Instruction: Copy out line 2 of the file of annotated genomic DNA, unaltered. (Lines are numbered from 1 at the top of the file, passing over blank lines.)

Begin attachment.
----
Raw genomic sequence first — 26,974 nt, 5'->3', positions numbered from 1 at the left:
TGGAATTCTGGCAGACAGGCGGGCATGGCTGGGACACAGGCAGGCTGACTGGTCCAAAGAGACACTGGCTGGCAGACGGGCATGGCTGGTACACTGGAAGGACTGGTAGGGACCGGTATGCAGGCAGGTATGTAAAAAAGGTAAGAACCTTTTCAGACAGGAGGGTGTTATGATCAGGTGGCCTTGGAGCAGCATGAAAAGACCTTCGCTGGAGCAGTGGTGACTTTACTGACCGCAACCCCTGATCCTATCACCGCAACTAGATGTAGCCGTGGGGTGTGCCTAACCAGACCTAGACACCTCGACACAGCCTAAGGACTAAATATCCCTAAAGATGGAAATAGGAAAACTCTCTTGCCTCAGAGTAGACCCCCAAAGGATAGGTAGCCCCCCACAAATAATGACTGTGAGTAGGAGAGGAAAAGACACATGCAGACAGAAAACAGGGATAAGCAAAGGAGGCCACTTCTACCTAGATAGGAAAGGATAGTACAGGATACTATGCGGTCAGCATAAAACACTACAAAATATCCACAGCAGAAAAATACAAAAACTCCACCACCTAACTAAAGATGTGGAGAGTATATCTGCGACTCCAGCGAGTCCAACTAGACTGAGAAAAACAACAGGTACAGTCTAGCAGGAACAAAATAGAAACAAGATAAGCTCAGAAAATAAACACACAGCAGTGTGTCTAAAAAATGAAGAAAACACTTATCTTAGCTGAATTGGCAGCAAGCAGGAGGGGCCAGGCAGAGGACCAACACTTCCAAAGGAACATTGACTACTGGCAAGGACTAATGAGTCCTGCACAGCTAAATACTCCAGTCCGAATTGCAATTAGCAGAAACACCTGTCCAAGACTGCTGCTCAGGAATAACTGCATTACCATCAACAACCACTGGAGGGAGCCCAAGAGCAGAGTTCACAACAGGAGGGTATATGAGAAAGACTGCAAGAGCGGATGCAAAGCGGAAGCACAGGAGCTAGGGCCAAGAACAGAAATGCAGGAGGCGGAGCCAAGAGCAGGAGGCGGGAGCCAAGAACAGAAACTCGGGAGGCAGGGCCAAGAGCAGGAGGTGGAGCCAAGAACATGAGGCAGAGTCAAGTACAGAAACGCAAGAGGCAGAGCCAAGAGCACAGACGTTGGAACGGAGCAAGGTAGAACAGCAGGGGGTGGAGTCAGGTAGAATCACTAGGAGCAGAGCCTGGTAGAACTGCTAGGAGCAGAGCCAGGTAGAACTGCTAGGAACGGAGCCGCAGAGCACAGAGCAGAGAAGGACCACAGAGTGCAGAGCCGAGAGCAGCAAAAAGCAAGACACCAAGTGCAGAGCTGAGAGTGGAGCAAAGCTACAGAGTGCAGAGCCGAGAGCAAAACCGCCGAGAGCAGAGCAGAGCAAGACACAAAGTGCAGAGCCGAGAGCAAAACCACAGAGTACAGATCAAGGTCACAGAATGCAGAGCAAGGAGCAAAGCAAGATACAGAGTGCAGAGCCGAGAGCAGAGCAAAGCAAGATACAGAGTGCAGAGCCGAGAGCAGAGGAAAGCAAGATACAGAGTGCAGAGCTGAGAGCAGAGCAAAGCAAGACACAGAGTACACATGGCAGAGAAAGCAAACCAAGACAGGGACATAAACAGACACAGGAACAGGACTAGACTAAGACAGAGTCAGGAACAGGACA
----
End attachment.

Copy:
TGGAATTCTGGCAGACAGGCGGGCATGGCTGGGACACAGGCAGGCTGACTGGTCCAAAGAGACACTGGCTGGCAGACGGGCATGGCTGGTACACTGGAAGGACTGGTAGGGACCGGTATGCAGGCAGGTATGTAAAAAAGGTAAGAACCTTTTCAGACAGGAGGGTGTTATGATCAGGTGGCCTTGGAGCAGCATGAAAAGACCTTCGCTGGAGCAGTGGTGACTTTACTGACCGCAACCCCTGATCCTATCACCGCAACTAGATGTAGCCGTGGGGTGTGCCTAACCAGACCTAGACACCTCGACACAGCCTAAGGACTAAATATCCCTAAAGATGGAAATAGGAAAACTCTCTTGCCTCAGAGTAGACCCCCAAAGGATAGGTAGCCCCCCACAAATAATGACTGTGAGTAGGAGAGGAAAAGACACATGCAGACAGAAAACAGGGATAAGCAAAGGAGGCCACTTCTACCTAGATAGGAAAGGATAGTACAGGATACTATGCGGTCAGCATAAAACACTACAAAATATCCACAGCAGAAAAATACAAAAACTCCACCACCTAACTAAAGATGTGGAGAGTATATCTGCGACTCCAGCGAGTCCAACTAGACTGAGAAAAACAACAGGTACAGTCTAGCAGGAACAAAATAGAAACAAGATAAGCTCAGAAAATAAACACACAGCAGTGTGTCTAAAAAATGAAGAAAACACTTATCTTAGCTGAATTGGCAGCAAGCAGGAGGGGCCAGGCAGAGGACCAACACTTCCAAAGGAACATTGACTACTGGCAAGGACTAATGAGTCCTGCACAGCTAAATACTCCAGTCCGAATTGCAATTAGCAGAAACACCTGTCCAAGACTGCTGCTCAGGAATAACTGCATTACCATCAACAACCACTGGAGGGAGCCCAAGAGCAGAGTTCACAACAGGAGGGTATATGAGAAAGACTGCAAGAGCGGATGCAAAGCGGAAGCACAGGAGCTAGGGCCAAGAACAGAAATGCAGGAGGCGGAGCCAAGAGCAGGAGGCGGGAGCCAAGAACAGAAACTCGGGAGGCAGGGCCAAGAGCAGGAGGTGGAGCCAAGAACATGAGGCAGAGTCAAGTACAGAAACGCAAGAGGCAGAGCCAAGAGCACAGACGTTGGAACGGAGCAAGGTAGAACAGCAGGGGGTGGAGTCAGGTAGAATCACTAGGAGCAGAGCCTGGTAGAACTGCTAGGAGCAGAGCCAGGTAGAACTGCTAGGAACGGAGCCGCAGAGCACAGAGCAGAGAAGGACCACAGAGTGCAGAGCCGAGAGCAGCAAAAAGCAAGACACCAAGTGCAGAGCTGAGAGTGGAGCAAAGCTACAGAGTGCAGAGCCGAGAGCAAAACCGCCGAGAGCAGAGCAGAGCAAGACACAAAGTGCAGAGCCGAGAGCAAAACCACAGAGTACAGATCAAGGTCACAGAATGCAGAGCAAGGAGCAAAGCAAGATACAGAGTGCAGAGCCGAGAGCAGAGCAAAGCAAGATACAGAGTGCAGAGCCGAGAGCAGAGGAAAGCAAGATACAGAGTGCAGAGCTGAGAGCAGAGCAAAGCAAGACACAGAGTACACATGGCAGAGAAAGCAAACCAAGACAGGGACATAAACAGACACAGGAACAGGACTAGACTAAGACAGAGTCAGGAACAGGACA